As winter storms arrive in freezing bursts across western Pennsylvania, the ice and snow will thicken on sidewalks and parking lots. These slippery surfaces inevitably lead to slips, trips, and falls on the job, all of which can lead to painful injuries that require time off from work for you to recover.
Every year, OSHA tries to warn employers about the risks, but slips, trips, and falls still account for twenty-five percent of all non-fatal work injuries resulting in days off work. In 2017, US workers suffered 20,460 ice-, snow-, or sleet-related injuries that required days away from work, according to the Bureau of Labor Statistics.
In general, the most common causes of slips, trips, and falls you may encounter at work are:
- Slick floor surfaces (melted ice, snow, etc.)
- Unsuitable floor coverings (wrinkled carpeting, loose rugs)
- Poor lighting
- Cables (electrical cords)
- Uneven or damaged floor surfaces (missing bricks in a walkway, uneven sidewalks, etc.)
- Poor housekeeping (boxes in hallways, debris on sidewalks)
Workplace maintenance matters. A cardboard box near a doorway may seem like a small issue, but tripping over that box one time could mean you’ll see significant losses in wages. To keep yourself safe through the winter season, you should beware of the most common hazards during the winter months.
Winter Slips, Trips, and Fall Prevention
Preparation is imperative for preventing slips, trips, and falls in the workplace, especially when winter weather conditions are present. To stay safe at work:
- Keep your floors dry. Wet shoes and chunks of ice and snow can cause puddles in your facility. Each entryway should have a sturdy floor mat for wiping shoes and removing excess water and ice trapped in your shoe treads. Be cautious around floor mats, however. If a mat isn’t properly installed, it could present an additional tripping hazard.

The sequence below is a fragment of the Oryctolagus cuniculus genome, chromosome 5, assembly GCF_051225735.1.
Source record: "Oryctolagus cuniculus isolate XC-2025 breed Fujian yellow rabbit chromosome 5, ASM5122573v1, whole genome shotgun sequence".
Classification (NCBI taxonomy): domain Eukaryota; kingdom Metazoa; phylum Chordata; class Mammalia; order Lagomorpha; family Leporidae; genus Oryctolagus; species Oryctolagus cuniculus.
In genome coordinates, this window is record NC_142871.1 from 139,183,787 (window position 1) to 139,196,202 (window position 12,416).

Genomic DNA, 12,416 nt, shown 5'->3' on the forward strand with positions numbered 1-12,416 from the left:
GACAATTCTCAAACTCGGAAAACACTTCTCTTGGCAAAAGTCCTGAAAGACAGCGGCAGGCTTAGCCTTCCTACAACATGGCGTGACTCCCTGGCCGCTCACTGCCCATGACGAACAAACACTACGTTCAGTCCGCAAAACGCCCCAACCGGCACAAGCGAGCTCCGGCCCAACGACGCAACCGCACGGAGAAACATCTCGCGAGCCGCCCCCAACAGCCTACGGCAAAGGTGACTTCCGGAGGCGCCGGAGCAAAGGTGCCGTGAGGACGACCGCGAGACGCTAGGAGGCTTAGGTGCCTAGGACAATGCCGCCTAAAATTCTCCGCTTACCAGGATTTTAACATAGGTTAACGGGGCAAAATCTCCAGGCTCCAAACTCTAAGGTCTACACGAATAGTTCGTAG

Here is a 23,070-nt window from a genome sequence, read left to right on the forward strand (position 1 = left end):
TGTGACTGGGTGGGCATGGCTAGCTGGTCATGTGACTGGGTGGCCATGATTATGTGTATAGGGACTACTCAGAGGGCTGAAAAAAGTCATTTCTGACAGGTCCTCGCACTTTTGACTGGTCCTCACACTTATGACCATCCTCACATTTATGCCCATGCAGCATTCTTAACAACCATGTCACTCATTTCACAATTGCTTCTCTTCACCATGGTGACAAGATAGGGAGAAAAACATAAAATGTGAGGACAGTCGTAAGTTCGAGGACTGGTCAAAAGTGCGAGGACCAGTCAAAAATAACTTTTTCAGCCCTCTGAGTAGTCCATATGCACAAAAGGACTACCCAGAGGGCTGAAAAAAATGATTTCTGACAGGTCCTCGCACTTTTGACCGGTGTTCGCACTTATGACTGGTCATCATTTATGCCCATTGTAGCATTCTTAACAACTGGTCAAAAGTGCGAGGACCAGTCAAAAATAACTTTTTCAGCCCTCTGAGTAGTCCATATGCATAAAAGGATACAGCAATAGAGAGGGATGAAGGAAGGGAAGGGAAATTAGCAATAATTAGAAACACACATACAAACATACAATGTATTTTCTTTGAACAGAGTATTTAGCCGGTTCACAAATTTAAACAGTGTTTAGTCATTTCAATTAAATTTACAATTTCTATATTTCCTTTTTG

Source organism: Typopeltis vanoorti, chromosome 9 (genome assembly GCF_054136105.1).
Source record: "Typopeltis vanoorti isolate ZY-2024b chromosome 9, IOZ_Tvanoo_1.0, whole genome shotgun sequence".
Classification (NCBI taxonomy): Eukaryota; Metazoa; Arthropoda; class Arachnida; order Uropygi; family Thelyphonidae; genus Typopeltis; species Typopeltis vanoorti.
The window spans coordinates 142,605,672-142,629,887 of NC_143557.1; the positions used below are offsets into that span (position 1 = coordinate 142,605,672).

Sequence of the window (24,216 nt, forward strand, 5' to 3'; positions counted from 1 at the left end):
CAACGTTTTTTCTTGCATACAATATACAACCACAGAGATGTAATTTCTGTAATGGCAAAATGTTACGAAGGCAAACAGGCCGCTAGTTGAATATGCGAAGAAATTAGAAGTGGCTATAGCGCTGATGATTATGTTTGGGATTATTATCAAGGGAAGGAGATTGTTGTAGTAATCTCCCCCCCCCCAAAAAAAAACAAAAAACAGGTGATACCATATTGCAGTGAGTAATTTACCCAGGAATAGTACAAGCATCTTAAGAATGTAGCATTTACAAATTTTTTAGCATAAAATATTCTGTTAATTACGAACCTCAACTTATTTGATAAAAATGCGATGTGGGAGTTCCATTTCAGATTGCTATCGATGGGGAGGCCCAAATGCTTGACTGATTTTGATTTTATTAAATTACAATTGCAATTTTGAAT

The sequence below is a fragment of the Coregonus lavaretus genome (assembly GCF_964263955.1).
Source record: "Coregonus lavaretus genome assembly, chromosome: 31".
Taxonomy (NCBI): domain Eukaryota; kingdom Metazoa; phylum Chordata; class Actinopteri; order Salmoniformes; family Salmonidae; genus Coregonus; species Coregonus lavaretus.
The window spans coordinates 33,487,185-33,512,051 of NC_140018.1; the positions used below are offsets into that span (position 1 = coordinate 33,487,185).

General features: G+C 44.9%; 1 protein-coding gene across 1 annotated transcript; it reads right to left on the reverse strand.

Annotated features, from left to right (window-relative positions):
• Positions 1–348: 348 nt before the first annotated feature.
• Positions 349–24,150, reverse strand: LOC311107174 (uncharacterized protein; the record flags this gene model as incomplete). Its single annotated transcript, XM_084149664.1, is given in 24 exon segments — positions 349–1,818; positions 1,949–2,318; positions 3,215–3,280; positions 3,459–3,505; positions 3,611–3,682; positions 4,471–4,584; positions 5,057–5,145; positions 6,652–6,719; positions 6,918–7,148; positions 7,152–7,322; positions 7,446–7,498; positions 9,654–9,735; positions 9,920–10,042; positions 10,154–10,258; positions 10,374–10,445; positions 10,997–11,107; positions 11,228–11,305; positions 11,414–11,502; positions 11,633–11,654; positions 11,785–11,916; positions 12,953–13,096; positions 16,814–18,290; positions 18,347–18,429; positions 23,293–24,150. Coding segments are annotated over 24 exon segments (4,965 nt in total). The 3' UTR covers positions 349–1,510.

- Be careful on stairs. Even a small bit of ice or melted snow on a single step could lead to serious injuries. Visually check each stair tread before stepping. Use the handrail for balance, but test it before applying your full weight. All handrails should be sturdy and capable of supporting an adult walking up or down the stairs. If a handrail is loose, it may not be able to save you if you slip.
- Watch for cables. With the holidays here, many will decorate with strings of lights and other decorations that require long power cables. These cables should never cross walkways, but mistakes happen. Keep an eye out for cables on sidewalks.
- Check your footwear. High heels and dress shoes are poor protection against snow, ice, and slush. If possible, wear boots or non-slip shoes for better traction. If you must wear specific shoes for work, change into them after you step indoors.
- Walk like a penguin when ice may be present. Spread your feet shoulder-width apart, bend at the knees, extend your arms to your sides, then shuffle forward slowly. Doing so will help you keep your balance over both feet at all times to reduce the risk of slipping.
Winters in Pennsylvania are hazardous in and out of the workplace, but the proper preparation will ensure you remain safe. Knowing the hazards you may encounter will help you protect yourself and your fellow employees from serious injuries.
If you’ve been injured on the job in a slip, trip, or fall accident, contact us. Dugan & Associates will ensure you receive the guidance and compensation you deserve as you recover.